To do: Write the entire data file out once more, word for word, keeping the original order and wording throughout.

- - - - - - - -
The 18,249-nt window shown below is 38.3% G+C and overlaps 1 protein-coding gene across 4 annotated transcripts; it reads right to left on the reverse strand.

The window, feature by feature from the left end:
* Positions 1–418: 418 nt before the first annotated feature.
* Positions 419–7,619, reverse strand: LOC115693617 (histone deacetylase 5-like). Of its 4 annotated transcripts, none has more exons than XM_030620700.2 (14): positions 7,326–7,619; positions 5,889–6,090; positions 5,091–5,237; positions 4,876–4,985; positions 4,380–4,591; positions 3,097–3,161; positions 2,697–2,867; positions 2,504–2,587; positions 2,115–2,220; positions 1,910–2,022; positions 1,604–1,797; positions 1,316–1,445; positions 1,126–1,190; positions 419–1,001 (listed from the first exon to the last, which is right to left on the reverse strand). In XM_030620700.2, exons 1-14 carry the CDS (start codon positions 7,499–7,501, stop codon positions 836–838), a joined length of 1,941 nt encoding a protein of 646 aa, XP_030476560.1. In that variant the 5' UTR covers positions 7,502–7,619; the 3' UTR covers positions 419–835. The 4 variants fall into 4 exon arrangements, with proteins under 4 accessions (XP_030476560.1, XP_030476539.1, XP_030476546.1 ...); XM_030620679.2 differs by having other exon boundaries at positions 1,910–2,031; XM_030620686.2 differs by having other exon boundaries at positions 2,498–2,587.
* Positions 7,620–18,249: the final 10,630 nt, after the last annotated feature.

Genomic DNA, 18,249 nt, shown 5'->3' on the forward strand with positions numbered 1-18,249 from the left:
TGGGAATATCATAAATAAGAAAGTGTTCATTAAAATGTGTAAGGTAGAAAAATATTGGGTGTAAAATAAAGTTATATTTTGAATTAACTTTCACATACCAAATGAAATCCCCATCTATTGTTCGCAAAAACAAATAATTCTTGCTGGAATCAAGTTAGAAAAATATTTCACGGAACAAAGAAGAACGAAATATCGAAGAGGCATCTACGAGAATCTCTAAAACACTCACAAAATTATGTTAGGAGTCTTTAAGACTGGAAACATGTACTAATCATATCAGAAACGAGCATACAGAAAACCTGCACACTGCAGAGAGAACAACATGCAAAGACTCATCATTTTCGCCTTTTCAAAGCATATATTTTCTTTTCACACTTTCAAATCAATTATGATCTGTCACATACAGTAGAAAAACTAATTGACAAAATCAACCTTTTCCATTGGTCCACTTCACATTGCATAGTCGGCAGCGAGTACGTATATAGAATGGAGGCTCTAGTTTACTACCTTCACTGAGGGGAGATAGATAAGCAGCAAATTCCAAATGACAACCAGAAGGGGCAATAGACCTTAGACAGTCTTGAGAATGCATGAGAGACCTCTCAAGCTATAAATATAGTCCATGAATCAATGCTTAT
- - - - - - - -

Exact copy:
The 18,249-nt window shown below is 38.3% G+C and overlaps 1 protein-coding gene across 4 annotated transcripts; it reads right to left on the reverse strand.

The window, feature by feature from the left end:
* Positions 1–418: 418 nt before the first annotated feature.
* Positions 419–7,619, reverse strand: LOC115693617 (histone deacetylase 5-like). Of its 4 annotated transcripts, none has more exons than XM_030620700.2 (14): positions 7,326–7,619; positions 5,889–6,090; positions 5,091–5,237; positions 4,876–4,985; positions 4,380–4,591; positions 3,097–3,161; positions 2,697–2,867; positions 2,504–2,587; positions 2,115–2,220; positions 1,910–2,022; positions 1,604–1,797; positions 1,316–1,445; positions 1,126–1,190; positions 419–1,001 (listed from the first exon to the last, which is right to left on the reverse strand). In XM_030620700.2, exons 1-14 carry the CDS (start codon positions 7,499–7,501, stop codon positions 836–838), a joined length of 1,941 nt encoding a protein of 646 aa, XP_030476560.1. In that variant the 5' UTR covers positions 7,502–7,619; the 3' UTR covers positions 419–835. The 4 variants fall into 4 exon arrangements, with proteins under 4 accessions (XP_030476560.1, XP_030476539.1, XP_030476546.1 ...); XM_030620679.2 differs by having other exon boundaries at positions 1,910–2,031; XM_030620686.2 differs by having other exon boundaries at positions 2,498–2,587.
* Positions 7,620–18,249: the final 10,630 nt, after the last annotated feature.

Genomic DNA, 18,249 nt, shown 5'->3' on the forward strand with positions numbered 1-18,249 from the left:
TGGGAATATCATAAATAAGAAAGTGTTCATTAAAATGTGTAAGGTAGAAAAATATTGGGTGTAAAATAAAGTTATATTTTGAATTAACTTTCACATACCAAATGAAATCCCCATCTATTGTTCGCAAAAACAAATAATTCTTGCTGGAATCAAGTTAGAAAAATATTTCACGGAACAAAGAAGAACGAAATATCGAAGAGGCATCTACGAGAATCTCTAAAACACTCACAAAATTATGTTAGGAGTCTTTAAGACTGGAAACATGTACTAATCATATCAGAAACGAGCATACAGAAAACCTGCACACTGCAGAGAGAACAACATGCAAAGACTCATCATTTTCGCCTTTTCAAAGCATATATTTTCTTTTCACACTTTCAAATCAATTATGATCTGTCACATACAGTAGAAAAACTAATTGACAAAATCAACCTTTTCCATTGGTCCACTTCACATTGCATAGTCGGCAGCGAGTACGTATATAGAATGGAGGCTCTAGTTTACTACCTTCACTGAGGGGAGATAGATAAGCAGCAAATTCCAAATGACAACCAGAAGGGGCAATAGACCTTAGACAGTCTTGAGAATGCATGAGAGACCTCTCAAGCTATAAATATAGTCCATGAATCAATGCTTAT